Then more than ten years later at Jakarta, we agreed once more that "health promotion is carried out by and with people, not on or to people." (

The self-help/mutual aid process is about building supportive environments for people. Self-help/mutual aid is based on reciprocal maintenance, and it's success rests on whether it is carried out by and with people, not on or to people. It can be an effective, complementary, community capacity building tool, but it is commonly ignored or dismissed by many in health promotion.

Priority Populations and Issues

Gone are the days when self-help was synonymous with Alcoholics Anonymous. Self-help/mutual aid is now being used by many populations including seniors, women, the disabled and youth as a strategy to cope with: abuse, addictions, bereavement, caregiving, aging, disability, eating disorders, (un)employment, heart health, mental health and many hundreds of health conditions such as arthritis, cancer and HIV/AIDS.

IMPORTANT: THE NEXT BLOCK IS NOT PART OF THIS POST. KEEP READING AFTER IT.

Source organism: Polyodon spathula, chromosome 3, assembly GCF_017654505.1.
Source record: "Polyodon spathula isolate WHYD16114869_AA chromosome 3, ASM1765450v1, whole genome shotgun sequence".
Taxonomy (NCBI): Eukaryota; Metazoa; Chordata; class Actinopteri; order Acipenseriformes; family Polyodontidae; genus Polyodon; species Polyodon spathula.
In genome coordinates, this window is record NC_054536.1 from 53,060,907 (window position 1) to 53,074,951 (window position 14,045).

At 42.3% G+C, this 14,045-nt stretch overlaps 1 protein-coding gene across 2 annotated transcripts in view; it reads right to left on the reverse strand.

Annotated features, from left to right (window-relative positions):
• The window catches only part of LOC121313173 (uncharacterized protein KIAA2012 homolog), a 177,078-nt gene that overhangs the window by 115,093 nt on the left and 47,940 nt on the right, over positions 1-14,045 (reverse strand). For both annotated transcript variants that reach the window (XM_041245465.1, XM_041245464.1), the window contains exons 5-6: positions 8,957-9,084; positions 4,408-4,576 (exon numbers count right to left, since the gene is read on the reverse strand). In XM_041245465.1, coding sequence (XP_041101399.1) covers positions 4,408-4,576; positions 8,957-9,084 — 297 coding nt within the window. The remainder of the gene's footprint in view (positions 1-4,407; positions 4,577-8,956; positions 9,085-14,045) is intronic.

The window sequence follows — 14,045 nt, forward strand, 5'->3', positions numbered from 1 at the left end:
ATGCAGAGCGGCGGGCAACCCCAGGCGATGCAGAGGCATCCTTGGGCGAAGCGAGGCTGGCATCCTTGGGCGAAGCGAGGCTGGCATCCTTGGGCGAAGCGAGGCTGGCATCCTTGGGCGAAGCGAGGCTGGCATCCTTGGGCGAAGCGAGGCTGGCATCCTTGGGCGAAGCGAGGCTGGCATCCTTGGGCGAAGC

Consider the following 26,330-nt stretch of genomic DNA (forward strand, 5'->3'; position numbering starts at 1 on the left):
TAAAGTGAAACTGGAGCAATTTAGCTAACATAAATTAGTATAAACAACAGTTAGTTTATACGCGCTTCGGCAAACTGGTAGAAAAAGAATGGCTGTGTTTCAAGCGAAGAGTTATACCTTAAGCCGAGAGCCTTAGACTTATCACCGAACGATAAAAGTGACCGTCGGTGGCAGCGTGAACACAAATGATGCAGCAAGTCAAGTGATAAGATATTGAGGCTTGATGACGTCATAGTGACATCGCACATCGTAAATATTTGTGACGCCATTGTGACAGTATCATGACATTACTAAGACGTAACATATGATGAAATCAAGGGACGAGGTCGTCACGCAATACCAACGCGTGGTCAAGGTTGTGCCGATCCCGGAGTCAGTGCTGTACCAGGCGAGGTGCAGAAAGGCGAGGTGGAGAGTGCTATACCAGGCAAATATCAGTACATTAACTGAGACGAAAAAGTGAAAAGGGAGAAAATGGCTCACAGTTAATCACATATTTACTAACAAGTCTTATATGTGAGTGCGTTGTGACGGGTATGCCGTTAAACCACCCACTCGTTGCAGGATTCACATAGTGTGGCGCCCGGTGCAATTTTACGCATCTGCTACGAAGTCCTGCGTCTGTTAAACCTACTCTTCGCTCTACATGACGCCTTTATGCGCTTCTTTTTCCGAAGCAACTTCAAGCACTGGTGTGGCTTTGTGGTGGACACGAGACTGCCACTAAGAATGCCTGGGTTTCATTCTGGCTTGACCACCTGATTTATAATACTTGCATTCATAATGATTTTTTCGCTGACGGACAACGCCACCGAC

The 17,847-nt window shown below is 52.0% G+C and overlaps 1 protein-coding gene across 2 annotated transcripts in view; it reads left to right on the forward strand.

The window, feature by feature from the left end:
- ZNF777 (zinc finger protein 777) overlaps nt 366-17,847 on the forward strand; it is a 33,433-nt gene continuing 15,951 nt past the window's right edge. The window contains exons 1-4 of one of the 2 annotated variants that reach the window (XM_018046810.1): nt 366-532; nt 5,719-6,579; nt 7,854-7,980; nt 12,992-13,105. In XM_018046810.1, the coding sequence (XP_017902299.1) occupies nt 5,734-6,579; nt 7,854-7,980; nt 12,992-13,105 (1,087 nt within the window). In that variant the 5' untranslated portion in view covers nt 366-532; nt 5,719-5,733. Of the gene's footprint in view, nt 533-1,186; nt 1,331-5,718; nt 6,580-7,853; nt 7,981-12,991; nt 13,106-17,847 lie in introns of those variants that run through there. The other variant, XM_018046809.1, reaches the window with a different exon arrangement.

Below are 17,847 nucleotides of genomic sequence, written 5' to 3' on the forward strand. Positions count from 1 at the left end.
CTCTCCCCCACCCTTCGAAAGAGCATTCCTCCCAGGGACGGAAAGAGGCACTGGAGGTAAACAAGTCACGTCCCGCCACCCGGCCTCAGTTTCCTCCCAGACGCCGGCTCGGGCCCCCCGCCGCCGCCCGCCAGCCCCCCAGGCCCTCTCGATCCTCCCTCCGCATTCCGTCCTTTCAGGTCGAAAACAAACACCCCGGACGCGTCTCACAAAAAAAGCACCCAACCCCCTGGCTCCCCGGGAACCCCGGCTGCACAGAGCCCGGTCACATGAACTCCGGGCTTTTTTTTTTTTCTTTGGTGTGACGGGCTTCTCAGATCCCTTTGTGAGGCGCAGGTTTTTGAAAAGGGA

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Because self-help groups and networks are led by the participants themselves, the process is very different to professionally-led program delivery.

Compare an open, ongoing self-help group for people living with heart disease to a 6 week educational 'heart health' program.

Strategy Self-help group Professional program

Structure: informal formal

Decision Making: participative hierarchical

Main Concern: mutual support and info provision of services, education

Source of knowledge: personal experience facilitator expertise

Duration: ongoing dependent on funding

Fee: low/no fee for members depends on funding, materials

Resources: in-kind supports paid staff, organizational funding

Language: everyday jargon/ everyday

Evaluation: decided by group required by funder/organization